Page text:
Im Focus: Giant Magnetic Fields in the Universe

Astronomers from Bonn and Tautenburg in Thuringia (Germany) used the 100-m radio telescope at Effelsberg to observe several galaxy clusters. At the edges of these large accumulations of dark matter, stellar systems (galaxies), hot gas, and charged particles, they found magnetic fields that are exceptionally ordered over distances of many million light years. This makes them the most extended magnetic fields in the universe known so far.

The results will be published on March 22 in the journal „Astronomy & Astrophysics“.

Galaxy clusters are the largest gravitationally bound structures in the universe. With a typical extent of about 10 million light years, i.e. 100 times the...

Im Focus: Tracing down linear ubiquitination

Researchers at the Goethe University Frankfurt, together with partners from the University of Tübingen in Germany and Queen Mary University as well as Francis Crick Institute from London (UK) have developed a novel technology to decipher the secret ubiquitin code.

Ubiquitin is a small protein that can be linked to other cellular proteins, thereby controlling and modulating their functions. The attachment occurs in many...

Im Focus: Perovskite edges can be tuned for optoelectronic performance

Layered 2D material improves efficiency for solar cells and LEDs

In the eternal search for next generation high-efficiency solar cells and LEDs, scientists at Los Alamos National Laboratory and their partners are creating...

Im Focus: Polymer-coated silicon nanosheets as alternative to graphene: A perfect team for nanoelectronics

Silicon nanosheets are thin, two-dimensional layers with exceptional optoelectronic properties very similar to those of graphene. Albeit, the nanosheets are less stable. Now researchers at the Technical University of Munich (TUM) have, for the first time ever, produced a composite material combining silicon nanosheets and a polymer that is both UV-resistant and easy to process. This brings the scientists a significant step closer to industrial applications like flexible displays and photosensors.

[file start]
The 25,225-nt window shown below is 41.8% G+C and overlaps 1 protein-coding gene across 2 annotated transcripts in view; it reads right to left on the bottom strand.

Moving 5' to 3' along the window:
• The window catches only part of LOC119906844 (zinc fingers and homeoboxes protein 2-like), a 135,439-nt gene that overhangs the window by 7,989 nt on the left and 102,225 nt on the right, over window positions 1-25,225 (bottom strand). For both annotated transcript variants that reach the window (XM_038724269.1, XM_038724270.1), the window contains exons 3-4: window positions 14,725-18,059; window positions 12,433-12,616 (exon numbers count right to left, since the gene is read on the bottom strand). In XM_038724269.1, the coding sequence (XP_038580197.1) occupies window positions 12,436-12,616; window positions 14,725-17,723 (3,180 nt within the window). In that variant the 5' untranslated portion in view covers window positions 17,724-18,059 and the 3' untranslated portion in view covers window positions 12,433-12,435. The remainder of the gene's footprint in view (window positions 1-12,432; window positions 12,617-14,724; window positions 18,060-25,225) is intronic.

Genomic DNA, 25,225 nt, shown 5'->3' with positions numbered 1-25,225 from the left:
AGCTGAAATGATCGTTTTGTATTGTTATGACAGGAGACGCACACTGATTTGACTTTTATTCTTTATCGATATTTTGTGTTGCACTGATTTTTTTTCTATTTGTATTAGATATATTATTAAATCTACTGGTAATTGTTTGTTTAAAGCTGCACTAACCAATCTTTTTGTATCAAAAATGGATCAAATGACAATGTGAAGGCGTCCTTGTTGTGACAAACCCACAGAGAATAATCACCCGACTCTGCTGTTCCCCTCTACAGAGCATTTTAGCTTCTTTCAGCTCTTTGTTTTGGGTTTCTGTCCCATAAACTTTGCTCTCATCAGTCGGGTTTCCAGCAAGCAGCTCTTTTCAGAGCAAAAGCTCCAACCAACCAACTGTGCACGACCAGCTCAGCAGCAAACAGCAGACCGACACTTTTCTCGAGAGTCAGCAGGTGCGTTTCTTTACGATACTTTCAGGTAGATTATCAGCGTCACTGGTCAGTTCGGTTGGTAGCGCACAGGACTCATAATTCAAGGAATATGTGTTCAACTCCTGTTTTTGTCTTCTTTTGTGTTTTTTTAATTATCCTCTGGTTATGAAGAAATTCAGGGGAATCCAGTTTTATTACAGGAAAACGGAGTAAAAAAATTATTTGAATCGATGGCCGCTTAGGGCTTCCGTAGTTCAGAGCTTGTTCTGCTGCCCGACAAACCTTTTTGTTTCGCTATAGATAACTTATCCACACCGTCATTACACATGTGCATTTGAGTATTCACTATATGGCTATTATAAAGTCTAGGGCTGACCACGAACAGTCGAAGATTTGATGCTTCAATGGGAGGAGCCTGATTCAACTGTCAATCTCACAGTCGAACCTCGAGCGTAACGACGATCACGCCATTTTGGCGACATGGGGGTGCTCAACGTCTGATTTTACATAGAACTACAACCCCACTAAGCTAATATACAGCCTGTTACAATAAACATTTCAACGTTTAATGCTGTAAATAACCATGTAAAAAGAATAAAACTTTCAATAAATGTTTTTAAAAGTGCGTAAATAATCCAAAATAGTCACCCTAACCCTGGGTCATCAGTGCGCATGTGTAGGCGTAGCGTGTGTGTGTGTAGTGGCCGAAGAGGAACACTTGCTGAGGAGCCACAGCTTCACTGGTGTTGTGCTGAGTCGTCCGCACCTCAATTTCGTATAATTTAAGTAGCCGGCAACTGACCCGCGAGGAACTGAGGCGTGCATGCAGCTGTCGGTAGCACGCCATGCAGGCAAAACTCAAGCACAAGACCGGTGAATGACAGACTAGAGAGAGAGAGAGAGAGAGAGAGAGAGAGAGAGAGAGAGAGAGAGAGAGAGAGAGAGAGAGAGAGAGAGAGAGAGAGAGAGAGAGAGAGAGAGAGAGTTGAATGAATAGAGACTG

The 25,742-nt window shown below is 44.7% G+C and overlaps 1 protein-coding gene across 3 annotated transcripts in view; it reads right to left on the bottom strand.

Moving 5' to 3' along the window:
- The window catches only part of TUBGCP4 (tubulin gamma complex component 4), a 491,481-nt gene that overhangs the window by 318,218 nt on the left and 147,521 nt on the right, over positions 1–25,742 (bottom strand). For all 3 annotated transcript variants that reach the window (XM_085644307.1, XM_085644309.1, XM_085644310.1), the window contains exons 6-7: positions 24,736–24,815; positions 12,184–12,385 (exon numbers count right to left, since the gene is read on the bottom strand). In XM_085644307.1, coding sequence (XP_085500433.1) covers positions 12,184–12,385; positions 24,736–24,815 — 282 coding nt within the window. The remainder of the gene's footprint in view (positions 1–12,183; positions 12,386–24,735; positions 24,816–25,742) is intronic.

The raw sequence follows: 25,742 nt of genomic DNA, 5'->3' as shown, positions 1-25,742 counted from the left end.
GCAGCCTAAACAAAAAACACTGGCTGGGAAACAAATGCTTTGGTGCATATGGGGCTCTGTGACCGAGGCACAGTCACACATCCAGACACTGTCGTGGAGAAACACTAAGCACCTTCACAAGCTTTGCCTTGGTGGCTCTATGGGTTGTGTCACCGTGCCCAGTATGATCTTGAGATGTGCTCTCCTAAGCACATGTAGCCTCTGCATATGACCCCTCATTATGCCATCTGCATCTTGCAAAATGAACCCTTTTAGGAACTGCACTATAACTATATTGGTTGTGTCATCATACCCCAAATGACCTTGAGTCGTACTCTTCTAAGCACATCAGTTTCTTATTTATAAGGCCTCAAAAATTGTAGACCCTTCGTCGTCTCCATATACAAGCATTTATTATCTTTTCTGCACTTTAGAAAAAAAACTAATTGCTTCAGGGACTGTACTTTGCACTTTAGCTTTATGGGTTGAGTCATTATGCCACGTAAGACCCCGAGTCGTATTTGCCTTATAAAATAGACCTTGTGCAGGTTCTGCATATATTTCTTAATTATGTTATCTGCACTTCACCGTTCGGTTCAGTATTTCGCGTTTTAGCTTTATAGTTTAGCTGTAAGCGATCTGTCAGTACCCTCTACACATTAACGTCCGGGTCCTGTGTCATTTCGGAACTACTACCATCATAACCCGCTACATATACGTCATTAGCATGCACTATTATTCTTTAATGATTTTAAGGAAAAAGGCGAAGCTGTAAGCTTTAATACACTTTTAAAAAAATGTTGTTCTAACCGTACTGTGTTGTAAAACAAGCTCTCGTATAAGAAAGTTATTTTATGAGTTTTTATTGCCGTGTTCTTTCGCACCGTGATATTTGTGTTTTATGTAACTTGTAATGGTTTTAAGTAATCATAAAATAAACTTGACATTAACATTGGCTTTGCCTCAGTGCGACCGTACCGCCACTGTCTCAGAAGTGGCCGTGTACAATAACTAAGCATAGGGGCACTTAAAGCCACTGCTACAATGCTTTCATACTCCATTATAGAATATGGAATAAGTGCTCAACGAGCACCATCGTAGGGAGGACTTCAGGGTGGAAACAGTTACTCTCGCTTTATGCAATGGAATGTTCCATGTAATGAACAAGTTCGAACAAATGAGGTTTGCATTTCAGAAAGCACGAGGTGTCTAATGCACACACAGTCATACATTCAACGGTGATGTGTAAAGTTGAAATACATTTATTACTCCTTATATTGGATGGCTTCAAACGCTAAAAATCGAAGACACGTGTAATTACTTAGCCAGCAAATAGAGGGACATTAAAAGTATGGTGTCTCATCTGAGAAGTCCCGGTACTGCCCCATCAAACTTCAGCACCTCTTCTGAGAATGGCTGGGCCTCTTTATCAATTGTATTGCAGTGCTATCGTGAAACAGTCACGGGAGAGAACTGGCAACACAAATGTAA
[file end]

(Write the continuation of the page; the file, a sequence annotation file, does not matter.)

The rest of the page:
Silicon nanosheets are thin, two-dimensional layers with exceptional optoelectronic properties very similar to those of graphene. Albeit, the nanosheets are...

Im Focus: Researchers Imitate Molecular Crowding in Cells

Enzymes behave differently in a test tube compared with the molecular scrum of a living cell. Chemists from the University of Basel have now been able to simulate these confined natural conditions in artificial vesicles for the first time. As reported in the academic journal Small, the results are offering better insight into the development of nanoreactors and artificial organelles.

Enzymes behave differently in a test tube compared with the molecular scrum of a living cell. Chemists from the University of Basel have now been able to...

All Focus news of the innovation-report >>>

Anzeige

Anzeige

Event News

International Land Use Symposium ILUS 2017: Call for Abstracts and Registration open

20.03.2017 | Event News

CONNECT 2017: International congress on connective tissue

14.03.2017 | Event News

ICTM Conference: Turbine Construction between Big Data and Additive Manufacturing

07.03.2017 | Event News

 
Latest News

Big data approach to predict protein structure

27.03.2017 | Life Sciences

Parallel computation provides deeper insight into brain function

27.03.2017 | Life Sciences

Weather extremes: Humans likely influence giant airstreams

27.03.2017 | Earth Sciences

VideoLinks
B2B-VideoLinks
More VideoLinks >>>